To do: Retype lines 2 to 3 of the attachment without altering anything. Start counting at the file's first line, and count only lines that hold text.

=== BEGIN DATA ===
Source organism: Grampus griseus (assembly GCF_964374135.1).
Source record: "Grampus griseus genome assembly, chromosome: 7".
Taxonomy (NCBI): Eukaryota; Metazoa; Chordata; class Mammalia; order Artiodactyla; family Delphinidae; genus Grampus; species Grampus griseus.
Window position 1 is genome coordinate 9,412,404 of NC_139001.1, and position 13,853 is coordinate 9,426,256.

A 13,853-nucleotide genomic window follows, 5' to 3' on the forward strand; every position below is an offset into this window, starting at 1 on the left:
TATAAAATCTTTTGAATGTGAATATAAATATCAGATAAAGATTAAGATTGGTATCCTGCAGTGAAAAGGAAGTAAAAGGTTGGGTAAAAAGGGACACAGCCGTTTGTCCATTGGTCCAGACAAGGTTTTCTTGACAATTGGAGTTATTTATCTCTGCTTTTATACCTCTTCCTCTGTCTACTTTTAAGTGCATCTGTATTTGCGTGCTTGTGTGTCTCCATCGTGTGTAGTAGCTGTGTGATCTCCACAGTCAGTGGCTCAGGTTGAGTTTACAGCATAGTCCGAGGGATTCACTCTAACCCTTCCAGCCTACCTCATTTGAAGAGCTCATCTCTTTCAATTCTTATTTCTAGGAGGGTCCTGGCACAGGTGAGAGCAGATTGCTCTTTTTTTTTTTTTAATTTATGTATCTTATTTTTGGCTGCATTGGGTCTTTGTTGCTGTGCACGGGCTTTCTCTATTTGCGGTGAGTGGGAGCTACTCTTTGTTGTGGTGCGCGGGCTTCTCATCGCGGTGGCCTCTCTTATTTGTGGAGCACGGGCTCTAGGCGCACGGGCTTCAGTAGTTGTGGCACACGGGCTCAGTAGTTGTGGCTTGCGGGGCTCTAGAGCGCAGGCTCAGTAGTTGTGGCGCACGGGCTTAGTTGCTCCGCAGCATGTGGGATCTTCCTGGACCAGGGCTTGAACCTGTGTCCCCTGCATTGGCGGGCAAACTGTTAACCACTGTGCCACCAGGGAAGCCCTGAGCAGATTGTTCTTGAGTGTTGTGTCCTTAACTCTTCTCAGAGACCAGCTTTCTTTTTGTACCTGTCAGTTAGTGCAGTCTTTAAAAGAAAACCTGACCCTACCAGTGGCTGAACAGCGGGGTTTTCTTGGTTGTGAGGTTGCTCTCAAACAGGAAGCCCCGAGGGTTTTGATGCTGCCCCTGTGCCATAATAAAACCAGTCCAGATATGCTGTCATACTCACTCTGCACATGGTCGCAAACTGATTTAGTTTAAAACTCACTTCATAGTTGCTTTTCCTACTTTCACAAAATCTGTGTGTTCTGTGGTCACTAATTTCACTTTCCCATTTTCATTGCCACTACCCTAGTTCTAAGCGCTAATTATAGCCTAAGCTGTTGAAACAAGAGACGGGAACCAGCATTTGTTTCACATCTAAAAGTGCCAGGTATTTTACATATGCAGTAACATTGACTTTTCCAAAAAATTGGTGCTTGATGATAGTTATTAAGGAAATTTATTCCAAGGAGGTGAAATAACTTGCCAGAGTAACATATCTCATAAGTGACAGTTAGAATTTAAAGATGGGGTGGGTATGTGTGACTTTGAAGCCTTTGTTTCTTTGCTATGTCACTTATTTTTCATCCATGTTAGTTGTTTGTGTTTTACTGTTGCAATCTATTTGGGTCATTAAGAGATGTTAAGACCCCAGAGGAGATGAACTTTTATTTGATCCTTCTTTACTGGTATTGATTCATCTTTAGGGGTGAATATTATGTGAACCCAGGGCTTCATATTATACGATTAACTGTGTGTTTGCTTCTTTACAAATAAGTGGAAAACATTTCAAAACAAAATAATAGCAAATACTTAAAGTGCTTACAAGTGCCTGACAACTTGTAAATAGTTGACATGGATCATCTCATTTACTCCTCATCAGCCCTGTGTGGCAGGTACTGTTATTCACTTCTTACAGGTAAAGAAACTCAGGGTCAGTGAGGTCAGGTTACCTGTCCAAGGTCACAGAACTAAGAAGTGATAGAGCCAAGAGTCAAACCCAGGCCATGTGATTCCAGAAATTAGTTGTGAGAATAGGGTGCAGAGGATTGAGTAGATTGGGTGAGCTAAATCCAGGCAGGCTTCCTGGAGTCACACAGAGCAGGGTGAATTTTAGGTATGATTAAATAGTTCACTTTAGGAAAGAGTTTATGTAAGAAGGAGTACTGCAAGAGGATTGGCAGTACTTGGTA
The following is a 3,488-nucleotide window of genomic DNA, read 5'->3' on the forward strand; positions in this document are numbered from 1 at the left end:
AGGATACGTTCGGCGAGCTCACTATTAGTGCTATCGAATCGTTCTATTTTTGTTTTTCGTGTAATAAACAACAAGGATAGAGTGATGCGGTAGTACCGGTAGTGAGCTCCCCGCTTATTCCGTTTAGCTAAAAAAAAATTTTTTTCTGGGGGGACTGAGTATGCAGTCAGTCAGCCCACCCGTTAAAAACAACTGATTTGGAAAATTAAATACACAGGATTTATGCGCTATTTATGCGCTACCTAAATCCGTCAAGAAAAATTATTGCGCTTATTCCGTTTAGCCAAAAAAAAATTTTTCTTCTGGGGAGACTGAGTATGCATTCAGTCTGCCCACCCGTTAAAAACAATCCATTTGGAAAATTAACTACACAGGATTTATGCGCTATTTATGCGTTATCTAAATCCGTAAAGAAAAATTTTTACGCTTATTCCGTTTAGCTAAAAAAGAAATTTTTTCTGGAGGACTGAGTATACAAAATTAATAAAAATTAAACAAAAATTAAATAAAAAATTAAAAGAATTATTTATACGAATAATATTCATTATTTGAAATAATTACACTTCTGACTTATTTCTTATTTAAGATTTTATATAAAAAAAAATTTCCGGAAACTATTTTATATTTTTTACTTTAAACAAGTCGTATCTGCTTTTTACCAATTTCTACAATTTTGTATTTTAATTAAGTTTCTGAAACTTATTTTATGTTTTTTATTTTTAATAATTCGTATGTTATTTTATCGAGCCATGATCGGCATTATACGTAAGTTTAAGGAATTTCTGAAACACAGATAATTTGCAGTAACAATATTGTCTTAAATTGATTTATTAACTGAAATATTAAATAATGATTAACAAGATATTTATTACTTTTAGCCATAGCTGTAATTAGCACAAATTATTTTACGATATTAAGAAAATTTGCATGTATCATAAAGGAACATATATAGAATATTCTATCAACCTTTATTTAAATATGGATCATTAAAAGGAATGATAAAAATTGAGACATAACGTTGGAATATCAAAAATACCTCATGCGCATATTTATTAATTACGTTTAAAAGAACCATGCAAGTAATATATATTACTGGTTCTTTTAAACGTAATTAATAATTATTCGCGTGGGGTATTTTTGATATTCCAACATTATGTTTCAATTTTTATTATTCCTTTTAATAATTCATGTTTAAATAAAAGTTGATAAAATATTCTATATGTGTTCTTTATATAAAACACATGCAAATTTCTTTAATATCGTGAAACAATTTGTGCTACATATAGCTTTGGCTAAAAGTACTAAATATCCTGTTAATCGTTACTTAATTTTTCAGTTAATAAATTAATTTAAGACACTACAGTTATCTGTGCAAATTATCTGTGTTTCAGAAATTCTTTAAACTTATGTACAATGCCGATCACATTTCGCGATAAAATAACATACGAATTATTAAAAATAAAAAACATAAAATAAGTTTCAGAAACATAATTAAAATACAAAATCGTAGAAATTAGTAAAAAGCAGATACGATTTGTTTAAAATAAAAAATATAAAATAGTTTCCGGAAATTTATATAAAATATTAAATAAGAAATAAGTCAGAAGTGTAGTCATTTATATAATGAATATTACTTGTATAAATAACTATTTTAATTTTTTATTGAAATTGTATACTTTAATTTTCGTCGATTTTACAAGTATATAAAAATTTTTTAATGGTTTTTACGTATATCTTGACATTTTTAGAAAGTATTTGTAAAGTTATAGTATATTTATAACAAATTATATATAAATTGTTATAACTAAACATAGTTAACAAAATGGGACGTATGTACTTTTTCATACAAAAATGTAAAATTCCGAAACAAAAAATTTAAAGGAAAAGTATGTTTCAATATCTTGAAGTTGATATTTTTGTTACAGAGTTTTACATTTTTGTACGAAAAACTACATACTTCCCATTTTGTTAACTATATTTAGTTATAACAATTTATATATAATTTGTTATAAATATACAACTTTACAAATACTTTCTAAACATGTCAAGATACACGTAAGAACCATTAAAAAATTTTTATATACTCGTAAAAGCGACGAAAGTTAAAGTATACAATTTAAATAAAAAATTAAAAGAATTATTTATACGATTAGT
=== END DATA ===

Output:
Source record: "Grampus griseus genome assembly, chromosome: 7".
Taxonomy (NCBI): Eukaryota; Metazoa; Chordata; class Mammalia; order Artiodactyla; family Delphinidae; genus Grampus; species Grampus griseus.